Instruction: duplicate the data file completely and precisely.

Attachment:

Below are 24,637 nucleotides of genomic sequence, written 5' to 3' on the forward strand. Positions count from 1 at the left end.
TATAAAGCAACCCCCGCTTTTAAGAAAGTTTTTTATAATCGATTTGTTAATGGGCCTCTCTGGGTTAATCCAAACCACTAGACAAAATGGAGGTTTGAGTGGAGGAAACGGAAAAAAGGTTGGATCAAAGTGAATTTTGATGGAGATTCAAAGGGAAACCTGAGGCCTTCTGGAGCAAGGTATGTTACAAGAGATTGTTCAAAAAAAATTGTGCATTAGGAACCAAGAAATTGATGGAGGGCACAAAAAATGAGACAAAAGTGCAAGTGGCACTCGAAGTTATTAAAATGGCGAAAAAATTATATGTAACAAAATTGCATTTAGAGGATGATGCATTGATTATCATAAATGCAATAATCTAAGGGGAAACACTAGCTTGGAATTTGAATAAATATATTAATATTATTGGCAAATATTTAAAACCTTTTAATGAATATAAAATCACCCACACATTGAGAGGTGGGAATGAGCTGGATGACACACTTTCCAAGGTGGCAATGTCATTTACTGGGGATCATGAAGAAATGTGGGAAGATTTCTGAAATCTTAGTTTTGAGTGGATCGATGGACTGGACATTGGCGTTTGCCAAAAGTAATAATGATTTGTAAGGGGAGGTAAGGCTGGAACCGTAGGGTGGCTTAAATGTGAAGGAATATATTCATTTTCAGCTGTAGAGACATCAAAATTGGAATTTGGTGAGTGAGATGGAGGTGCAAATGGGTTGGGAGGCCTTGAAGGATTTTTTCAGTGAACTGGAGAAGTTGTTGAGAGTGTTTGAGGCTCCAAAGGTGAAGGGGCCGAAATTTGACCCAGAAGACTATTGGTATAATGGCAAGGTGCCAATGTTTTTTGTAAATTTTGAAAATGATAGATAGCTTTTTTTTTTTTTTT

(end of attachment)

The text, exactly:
Below are 24,637 nucleotides of genomic sequence, written 5' to 3' on the forward strand. Positions count from 1 at the left end.
TATAAAGCAACCCCCGCTTTTAAGAAAGTTTTTTATAATCGATTTGTTAATGGGCCTCTCTGGGTTAATCCAAACCACTAGACAAAATGGAGGTTTGAGTGGAGGAAACGGAAAAAAGGTTGGATCAAAGTGAATTTTGATGGAGATTCAAAGGGAAACCTGAGGCCTTCTGGAGCAAGGTATGTTACAAGAGATTGTTCAAAAAAAATTGTGCATTAGGAACCAAGAAATTGATGGAGGGCACAAAAAATGAGACAAAAGTGCAAGTGGCACTCGAAGTTATTAAAATGGCGAAAAAATTATATGTAACAAAATTGCATTTAGAGGATGATGCATTGATTATCATAAATGCAATAATCTAAGGGGAAACACTAGCTTGGAATTTGAATAAATATATTAATATTATTGGCAAATATTTAAAACCTTTTAATGAATATAAAATCACCCACACATTGAGAGGTGGGAATGAGCTGGATGACACACTTTCCAAGGTGGCAATGTCATTTACTGGGGATCATGAAGAAATGTGGGAAGATTTCTGAAATCTTAGTTTTGAGTGGATCGATGGACTGGACATTGGCGTTTGCCAAAAGTAATAATGATTTGTAAGGGGAGGTAAGGCTGGAACCGTAGGGTGGCTTAAATGTGAAGGAATATATTCATTTTCAGCTGTAGAGACATCAAAATTGGAATTTGGTGAGTGAGATGGAGGTGCAAATGGGTTGGGAGGCCTTGAAGGATTTTTTCAGTGAACTGGAGAAGTTGTTGAGAGTGTTTGAGGCTCCAAAGGTGAAGGGGCCGAAATTTGACCCAGAAGACTATTGGTATAATGGCAAGGTGCCAATGTTTTTTGTAAATTTTGAAAATGATAGATAGCTTTTTTTTTTTTTTT